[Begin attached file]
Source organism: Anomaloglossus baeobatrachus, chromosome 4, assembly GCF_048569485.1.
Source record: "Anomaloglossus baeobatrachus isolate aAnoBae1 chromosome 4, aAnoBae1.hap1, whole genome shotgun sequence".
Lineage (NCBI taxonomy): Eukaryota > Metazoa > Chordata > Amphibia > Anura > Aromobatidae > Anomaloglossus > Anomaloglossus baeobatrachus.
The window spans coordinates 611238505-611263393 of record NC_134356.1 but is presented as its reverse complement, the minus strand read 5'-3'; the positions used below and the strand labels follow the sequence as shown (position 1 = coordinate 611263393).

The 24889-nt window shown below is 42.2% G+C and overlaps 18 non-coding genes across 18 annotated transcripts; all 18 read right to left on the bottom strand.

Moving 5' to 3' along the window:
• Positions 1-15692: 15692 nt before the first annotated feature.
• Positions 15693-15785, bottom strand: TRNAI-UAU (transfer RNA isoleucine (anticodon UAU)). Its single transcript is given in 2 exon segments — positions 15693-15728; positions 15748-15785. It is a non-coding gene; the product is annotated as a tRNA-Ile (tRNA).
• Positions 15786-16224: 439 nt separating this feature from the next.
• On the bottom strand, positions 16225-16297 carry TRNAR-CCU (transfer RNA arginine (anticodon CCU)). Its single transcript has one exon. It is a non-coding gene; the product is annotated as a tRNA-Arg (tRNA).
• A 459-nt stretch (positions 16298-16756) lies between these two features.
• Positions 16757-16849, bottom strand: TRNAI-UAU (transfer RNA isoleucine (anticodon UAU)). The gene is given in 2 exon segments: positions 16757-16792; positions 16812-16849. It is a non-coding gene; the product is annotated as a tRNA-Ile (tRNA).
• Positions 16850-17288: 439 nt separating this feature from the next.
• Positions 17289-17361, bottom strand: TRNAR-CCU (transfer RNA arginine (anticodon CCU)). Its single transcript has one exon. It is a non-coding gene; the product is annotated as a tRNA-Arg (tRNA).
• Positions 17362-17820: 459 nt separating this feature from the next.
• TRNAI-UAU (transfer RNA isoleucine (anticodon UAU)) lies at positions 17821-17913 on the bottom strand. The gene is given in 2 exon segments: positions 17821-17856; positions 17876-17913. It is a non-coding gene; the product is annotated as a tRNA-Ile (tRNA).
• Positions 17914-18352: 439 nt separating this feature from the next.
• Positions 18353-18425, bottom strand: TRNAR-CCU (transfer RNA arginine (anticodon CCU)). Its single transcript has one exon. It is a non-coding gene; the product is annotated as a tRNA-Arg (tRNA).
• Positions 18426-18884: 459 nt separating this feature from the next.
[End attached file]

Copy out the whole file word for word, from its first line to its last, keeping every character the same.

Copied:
Source organism: Anomaloglossus baeobatrachus, chromosome 4, assembly GCF_048569485.1.
Source record: "Anomaloglossus baeobatrachus isolate aAnoBae1 chromosome 4, aAnoBae1.hap1, whole genome shotgun sequence".
Lineage (NCBI taxonomy): Eukaryota > Metazoa > Chordata > Amphibia > Anura > Aromobatidae > Anomaloglossus > Anomaloglossus baeobatrachus.
The window spans coordinates 611238505-611263393 of record NC_134356.1 but is presented as its reverse complement, the minus strand read 5'-3'; the positions used below and the strand labels follow the sequence as shown (position 1 = coordinate 611263393).

The 24889-nt window shown below is 42.2% G+C and overlaps 18 non-coding genes across 18 annotated transcripts; all 18 read right to left on the bottom strand.

Moving 5' to 3' along the window:
• Positions 1-15692: 15692 nt before the first annotated feature.
• Positions 15693-15785, bottom strand: TRNAI-UAU (transfer RNA isoleucine (anticodon UAU)). Its single transcript is given in 2 exon segments — positions 15693-15728; positions 15748-15785. It is a non-coding gene; the product is annotated as a tRNA-Ile (tRNA).
• Positions 15786-16224: 439 nt separating this feature from the next.
• On the bottom strand, positions 16225-16297 carry TRNAR-CCU (transfer RNA arginine (anticodon CCU)). Its single transcript has one exon. It is a non-coding gene; the product is annotated as a tRNA-Arg (tRNA).
• A 459-nt stretch (positions 16298-16756) lies between these two features.
• Positions 16757-16849, bottom strand: TRNAI-UAU (transfer RNA isoleucine (anticodon UAU)). The gene is given in 2 exon segments: positions 16757-16792; positions 16812-16849. It is a non-coding gene; the product is annotated as a tRNA-Ile (tRNA).
• Positions 16850-17288: 439 nt separating this feature from the next.
• Positions 17289-17361, bottom strand: TRNAR-CCU (transfer RNA arginine (anticodon CCU)). Its single transcript has one exon. It is a non-coding gene; the product is annotated as a tRNA-Arg (tRNA).
• Positions 17362-17820: 459 nt separating this feature from the next.
• TRNAI-UAU (transfer RNA isoleucine (anticodon UAU)) lies at positions 17821-17913 on the bottom strand. The gene is given in 2 exon segments: positions 17821-17856; positions 17876-17913. It is a non-coding gene; the product is annotated as a tRNA-Ile (tRNA).
• Positions 17914-18352: 439 nt separating this feature from the next.
• Positions 18353-18425, bottom strand: TRNAR-CCU (transfer RNA arginine (anticodon CCU)). Its single transcript has one exon. It is a non-coding gene; the product is annotated as a tRNA-Arg (tRNA).
• Positions 18426-18884: 459 nt separating this feature from the next.